Fredi Gonzalez brought two bottles of wine and knocked on the hotel room door of Atlanta general manager John Coppolella for a late-night bull session.
Gonzalez also brought his personal spoiler alert — that he knew he was out as manager of the Braves and had found out not by pink slip, but an automatically generated email.
Gonzalez received an email Monday that had been sent from the team's travel agency that informed him his flight for the next day had been booked from Pittsburgh to Atlanta. Whoops. The Braves were scheduled to play in Pittsburgh through Thursday night.
Gonzalez confirmed the expected news — and embarrassing logistic gaffe — with Atlanta's traveling secretary then went to talk with Coppolella. They ordered some pizza and dissected for the final time together the misery of this season's Braves.
"We sat and talked it through," Gonzalez said. "There was no animosity."
Braves President John Hart called in and told Gonzalez he planned to make the move when he flew to Pittsburgh on Tuesday for the rest of the road trip.
"I said, 'John, you don't have to come up and fire me,'" Gonzalez said. "It was unfortunate but it was also good."
Gonzalez could have used a few more bottles to try and forget a team that forged the worst record in baseball and has a bleak immediate future. But even at his Pennsylvania home, Gonzalez could not entirely disconnect from the Braves — his MLB At Bat app notified him Tuesday that his former team trailed Pittsburgh 9-0 in the second inning. Gonzalez had to excuse himself from his family and move to another room and collect his thoughts.
"It's still my team. I feel like I should have been there," he said.
Gonzalez was professional and gracious toward the Braves on Wednesday in a lunch with The Associated Press just a few blocks away from Villanova's campus. Gonzalez is engaged to a woman in the Philadelphia suburb of Malvern and plans to make the area his home.
He doesn't have a home anymore in Atlanta. Gonzalez had a lease on a townhouse that expired June 30 and he had just given his 45-day notice that he would renew for another year.
"Two days later, I get whacked," he said, laughing. "I call (the realtor) and he says, 'I know what you're calling me for.'"
Out of work, out of Atlanta, just not out of hope that he still has a future in baseball.
Gonzalez's career managerial record in stints with the Marlins and Braves was once 65 games over .500 before it faded to just 18 games (710-692) when he was fired.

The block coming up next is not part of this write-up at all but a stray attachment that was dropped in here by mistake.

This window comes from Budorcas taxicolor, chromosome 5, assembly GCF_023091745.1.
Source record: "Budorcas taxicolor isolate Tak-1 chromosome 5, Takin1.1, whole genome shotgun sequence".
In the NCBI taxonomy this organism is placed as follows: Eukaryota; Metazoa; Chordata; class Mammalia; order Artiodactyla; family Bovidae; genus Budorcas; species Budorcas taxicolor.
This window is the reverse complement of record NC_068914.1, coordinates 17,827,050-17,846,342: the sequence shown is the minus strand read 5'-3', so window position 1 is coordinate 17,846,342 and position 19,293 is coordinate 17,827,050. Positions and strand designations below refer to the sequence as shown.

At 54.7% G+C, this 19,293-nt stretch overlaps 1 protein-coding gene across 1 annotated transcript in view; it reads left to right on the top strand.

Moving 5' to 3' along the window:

"It was tough when you see those actual numbers," Gonzalez said. "It was one of those things where you go, 'wow.'"
He doesn't want to sit out next season and would like to coach ("it's not manage or bust"), pretty much ruled out a TV gig and seemed most intrigued by a front office job.
Even as the losses mounted, Gonzalez was publicly in good humor, sometimes cracking jokes and tried to make light of his arduous situation. But the losing took a toll, and stress manifested in a quick temper and arguments with umpires and the front office.
"I started to feel myself get really short with people," he said. "That's not my style. I felt my temper would flare at certain things. I'd lash out. I think it would continue to get worse and worse and worse."
Gonzalez said a recent blowup with a member of Atlanta's executive team had gnawed at him.
"I got into a thing that, after the fact, I knew I shouldn't have done that," he said. "The circumstances have been building up."
Coming off a 95-loss season, their worst in a quarter-century, the Braves realized they were likely to endure another difficult year while slogging through a major rebuilding job. They had major busts in the free-agent market, flopped in the draft and failed to pursue top international stars.
"A word that never, ever came out of their mouth was tanking," he said.
The once-powerhouse franchise is clearly aiming toward a return to contention in 2017, when the Braves move into their new suburban home, SunTrust Park.
The Braves entered Wednesday just 9-29 and on pace for the franchise's worst season in nearly 30 years, done in by injuries, roster moves that haven't worked out, a shaky bullpen and a struggling offense. No one expected Atlanta to bottom out so quickly and so completely.
"We're still a long ways away," Gonzalez said. "I think the plan going into 2017 might come up a little short. I think some of our players may not have been as ready as we wanted them to be. Pitching, I think we'll be OK. Positionally, I think some of our young players are maybe a whole other year away from being in the big leagues."
Gonzalez went 434-413 in five-plus seasons in Atlanta, including leading the Braves to the NL East title in 2013, their 17th postseason appearance in 22 years. Yet what began as a slow slide in 2014 accelerated quickly over the last 10 months — Atlanta went 34-81 in Gonzalez's last 115 games. He was replaced by Brian Snitker.
"Good guy. I'm rooting for him," Gonzalez said.
Good guy. Words often used to describe Gonzalez, who was Atlanta's third-base coach under Bobby Cox before he was hired by the Marlins.
He might go to a few games as a fan — he bought a ticket a couple of years ago on an off day in Detroit and good-naturedly trash-talked former Brave Jeff Francoeur. But instead of writing a lineup Wednesday night trying to solve Pittsburgh's Francisco Liriano, he was running a more pressing errand:
Gonzalez had to help pick up a prom dress for his future stepdaughter.